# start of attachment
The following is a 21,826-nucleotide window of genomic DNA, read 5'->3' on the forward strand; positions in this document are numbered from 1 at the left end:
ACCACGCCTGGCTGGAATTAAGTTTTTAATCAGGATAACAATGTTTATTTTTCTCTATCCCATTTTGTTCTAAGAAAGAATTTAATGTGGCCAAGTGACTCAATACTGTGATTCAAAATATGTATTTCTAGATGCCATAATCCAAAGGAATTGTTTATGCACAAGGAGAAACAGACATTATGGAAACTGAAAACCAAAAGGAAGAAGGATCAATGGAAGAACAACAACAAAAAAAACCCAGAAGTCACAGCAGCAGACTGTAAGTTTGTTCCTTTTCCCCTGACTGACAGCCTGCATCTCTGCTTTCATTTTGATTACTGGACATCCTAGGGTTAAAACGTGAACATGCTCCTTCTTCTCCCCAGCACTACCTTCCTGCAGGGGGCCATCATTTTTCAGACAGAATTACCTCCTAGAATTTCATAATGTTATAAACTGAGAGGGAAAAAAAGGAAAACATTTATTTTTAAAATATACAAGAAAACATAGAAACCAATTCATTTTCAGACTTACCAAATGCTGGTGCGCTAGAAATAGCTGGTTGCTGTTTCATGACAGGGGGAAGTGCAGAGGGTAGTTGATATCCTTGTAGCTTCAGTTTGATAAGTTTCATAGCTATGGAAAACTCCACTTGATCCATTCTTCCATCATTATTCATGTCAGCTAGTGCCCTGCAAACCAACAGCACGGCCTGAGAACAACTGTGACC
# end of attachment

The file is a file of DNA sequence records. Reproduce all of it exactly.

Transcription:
The following is a 21,826-nucleotide window of genomic DNA, read 5'->3' on the forward strand; positions in this document are numbered from 1 at the left end:
ACCACGCCTGGCTGGAATTAAGTTTTTAATCAGGATAACAATGTTTATTTTTCTCTATCCCATTTTGTTCTAAGAAAGAATTTAATGTGGCCAAGTGACTCAATACTGTGATTCAAAATATGTATTTCTAGATGCCATAATCCAAAGGAATTGTTTATGCACAAGGAGAAACAGACATTATGGAAACTGAAAACCAAAAGGAAGAAGGATCAATGGAAGAACAACAACAAAAAAAACCCAGAAGTCACAGCAGCAGACTGTAAGTTTGTTCCTTTTCCCCTGACTGACAGCCTGCATCTCTGCTTTCATTTTGATTACTGGACATCCTAGGGTTAAAACGTGAACATGCTCCTTCTTCTCCCCAGCACTACCTTCCTGCAGGGGGCCATCATTTTTCAGACAGAATTACCTCCTAGAATTTCATAATGTTATAAACTGAGAGGGAAAAAAAGGAAAACATTTATTTTTAAAATATACAAGAAAACATAGAAACCAATTCATTTTCAGACTTACCAAATGCTGGTGCGCTAGAAATAGCTGGTTGCTGTTTCATGACAGGGGGAAGTGCAGAGGGTAGTTGATATCCTTGTAGCTTCAGTTTGATAAGTTTCATAGCTATGGAAAACTCCACTTGATCCATTCTTCCATCATTATTCATGTCAGCTAGTGCCCTGCAAACCAACAGCACGGCCTGAGAACAACTGTGACC